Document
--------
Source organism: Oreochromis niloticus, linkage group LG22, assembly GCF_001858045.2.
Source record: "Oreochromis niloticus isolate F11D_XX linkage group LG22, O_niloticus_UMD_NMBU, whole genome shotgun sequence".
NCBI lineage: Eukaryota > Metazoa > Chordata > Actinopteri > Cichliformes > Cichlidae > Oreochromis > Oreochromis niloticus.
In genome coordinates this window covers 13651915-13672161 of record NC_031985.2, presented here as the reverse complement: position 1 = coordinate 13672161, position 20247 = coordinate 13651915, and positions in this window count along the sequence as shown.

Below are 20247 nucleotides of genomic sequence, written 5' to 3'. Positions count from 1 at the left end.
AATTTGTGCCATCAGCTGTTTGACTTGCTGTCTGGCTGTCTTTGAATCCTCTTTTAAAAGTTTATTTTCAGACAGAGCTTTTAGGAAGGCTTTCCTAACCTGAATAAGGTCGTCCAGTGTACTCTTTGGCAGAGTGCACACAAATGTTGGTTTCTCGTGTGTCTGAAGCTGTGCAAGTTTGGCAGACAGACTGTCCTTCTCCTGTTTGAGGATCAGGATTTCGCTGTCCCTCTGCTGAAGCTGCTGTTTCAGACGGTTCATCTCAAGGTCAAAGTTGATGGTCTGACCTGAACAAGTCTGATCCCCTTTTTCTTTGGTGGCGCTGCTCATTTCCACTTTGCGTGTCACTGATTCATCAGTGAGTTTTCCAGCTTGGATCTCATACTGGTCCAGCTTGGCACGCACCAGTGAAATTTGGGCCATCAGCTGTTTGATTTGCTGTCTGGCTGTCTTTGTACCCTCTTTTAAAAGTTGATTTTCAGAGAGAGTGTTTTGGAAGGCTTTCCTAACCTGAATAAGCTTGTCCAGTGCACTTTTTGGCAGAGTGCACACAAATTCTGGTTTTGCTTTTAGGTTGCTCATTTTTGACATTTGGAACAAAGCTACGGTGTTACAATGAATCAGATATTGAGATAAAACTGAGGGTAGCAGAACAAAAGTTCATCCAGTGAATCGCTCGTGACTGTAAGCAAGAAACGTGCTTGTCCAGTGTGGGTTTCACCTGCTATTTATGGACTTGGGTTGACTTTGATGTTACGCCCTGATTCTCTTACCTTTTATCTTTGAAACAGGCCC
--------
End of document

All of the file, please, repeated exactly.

Source organism: Oreochromis niloticus, linkage group LG22, assembly GCF_001858045.2.
Source record: "Oreochromis niloticus isolate F11D_XX linkage group LG22, O_niloticus_UMD_NMBU, whole genome shotgun sequence".
NCBI lineage: Eukaryota > Metazoa > Chordata > Actinopteri > Cichliformes > Cichlidae > Oreochromis > Oreochromis niloticus.
In genome coordinates this window covers 13651915-13672161 of record NC_031985.2, presented here as the reverse complement: position 1 = coordinate 13672161, position 20247 = coordinate 13651915, and positions in this window count along the sequence as shown.

Below are 20247 nucleotides of genomic sequence, written 5' to 3'. Positions count from 1 at the left end.
AATTTGTGCCATCAGCTGTTTGACTTGCTGTCTGGCTGTCTTTGAATCCTCTTTTAAAAGTTTATTTTCAGACAGAGCTTTTAGGAAGGCTTTCCTAACCTGAATAAGGTCGTCCAGTGTACTCTTTGGCAGAGTGCACACAAATGTTGGTTTCTCGTGTGTCTGAAGCTGTGCAAGTTTGGCAGACAGACTGTCCTTCTCCTGTTTGAGGATCAGGATTTCGCTGTCCCTCTGCTGAAGCTGCTGTTTCAGACGGTTCATCTCAAGGTCAAAGTTGATGGTCTGACCTGAACAAGTCTGATCCCCTTTTTCTTTGGTGGCGCTGCTCATTTCCACTTTGCGTGTCACTGATTCATCAGTGAGTTTTCCAGCTTGGATCTCATACTGGTCCAGCTTGGCACGCACCAGTGAAATTTGGGCCATCAGCTGTTTGATTTGCTGTCTGGCTGTCTTTGTACCCTCTTTTAAAAGTTGATTTTCAGAGAGAGTGTTTTGGAAGGCTTTCCTAACCTGAATAAGCTTGTCCAGTGCACTTTTTGGCAGAGTGCACACAAATTCTGGTTTTGCTTTTAGGTTGCTCATTTTTGACATTTGGAACAAAGCTACGGTGTTACAATGAATCAGATATTGAGATAAAACTGAGGGTAGCAGAACAAAAGTTCATCCAGTGAATCGCTCGTGACTGTAAGCAAGAAACGTGCTTGTCCAGTGTGGGTTTCACCTGCTATTTATGGACTTGGGTTGACTTTGATGTTACGCCCTGATTCTCTTACCTTTTATCTTTGAAACAGGCCC